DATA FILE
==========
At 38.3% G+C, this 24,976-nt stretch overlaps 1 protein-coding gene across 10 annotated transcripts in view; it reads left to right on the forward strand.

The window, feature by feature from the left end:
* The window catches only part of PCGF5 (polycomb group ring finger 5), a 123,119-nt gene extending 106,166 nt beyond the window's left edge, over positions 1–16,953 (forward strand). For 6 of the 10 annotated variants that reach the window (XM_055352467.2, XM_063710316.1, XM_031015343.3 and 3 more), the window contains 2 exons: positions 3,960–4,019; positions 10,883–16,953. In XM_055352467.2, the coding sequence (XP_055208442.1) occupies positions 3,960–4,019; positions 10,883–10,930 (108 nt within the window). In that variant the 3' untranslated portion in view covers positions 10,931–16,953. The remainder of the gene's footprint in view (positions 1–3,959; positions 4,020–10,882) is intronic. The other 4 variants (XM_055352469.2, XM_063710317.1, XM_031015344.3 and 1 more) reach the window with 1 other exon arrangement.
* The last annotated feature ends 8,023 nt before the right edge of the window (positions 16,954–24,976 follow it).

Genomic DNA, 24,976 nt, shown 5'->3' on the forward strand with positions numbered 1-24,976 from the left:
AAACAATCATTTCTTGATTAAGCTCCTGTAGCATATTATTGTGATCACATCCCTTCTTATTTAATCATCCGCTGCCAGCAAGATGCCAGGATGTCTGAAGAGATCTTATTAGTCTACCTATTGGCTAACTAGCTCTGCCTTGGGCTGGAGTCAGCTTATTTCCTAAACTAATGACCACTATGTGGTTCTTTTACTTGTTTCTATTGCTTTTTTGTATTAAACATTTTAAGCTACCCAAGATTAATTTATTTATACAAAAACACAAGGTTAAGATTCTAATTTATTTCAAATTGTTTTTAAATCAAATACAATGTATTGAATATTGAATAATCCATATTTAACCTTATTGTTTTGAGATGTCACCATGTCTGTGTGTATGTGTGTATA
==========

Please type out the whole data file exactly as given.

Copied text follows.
At 38.3% G+C, this 24,976-nt stretch overlaps 1 protein-coding gene across 10 annotated transcripts in view; it reads left to right on the forward strand.

The window, feature by feature from the left end:
* The window catches only part of PCGF5 (polycomb group ring finger 5), a 123,119-nt gene extending 106,166 nt beyond the window's left edge, over positions 1–16,953 (forward strand). For 6 of the 10 annotated variants that reach the window (XM_055352467.2, XM_063710316.1, XM_031015343.3 and 3 more), the window contains 2 exons: positions 3,960–4,019; positions 10,883–16,953. In XM_055352467.2, the coding sequence (XP_055208442.1) occupies positions 3,960–4,019; positions 10,883–10,930 (108 nt within the window). In that variant the 3' untranslated portion in view covers positions 10,931–16,953. The remainder of the gene's footprint in view (positions 1–3,959; positions 4,020–10,882) is intronic. The other 4 variants (XM_055352469.2, XM_063710317.1, XM_031015344.3 and 1 more) reach the window with 1 other exon arrangement.
* The last annotated feature ends 8,023 nt before the right edge of the window (positions 16,954–24,976 follow it).

Genomic DNA, 24,976 nt, shown 5'->3' on the forward strand with positions numbered 1-24,976 from the left:
AAACAATCATTTCTTGATTAAGCTCCTGTAGCATATTATTGTGATCACATCCCTTCTTATTTAATCATCCGCTGCCAGCAAGATGCCAGGATGTCTGAAGAGATCTTATTAGTCTACCTATTGGCTAACTAGCTCTGCCTTGGGCTGGAGTCAGCTTATTTCCTAAACTAATGACCACTATGTGGTTCTTTTACTTGTTTCTATTGCTTTTTTGTATTAAACATTTTAAGCTACCCAAGATTAATTTATTTATACAAAAACACAAGGTTAAGATTCTAATTTATTTCAAATTGTTTTTAAATCAAATACAATGTATTGAATATTGAATAATCCATATTTAACCTTATTGTTTTGAGATGTCACCATGTCTGTGTGTATGTGTGTATA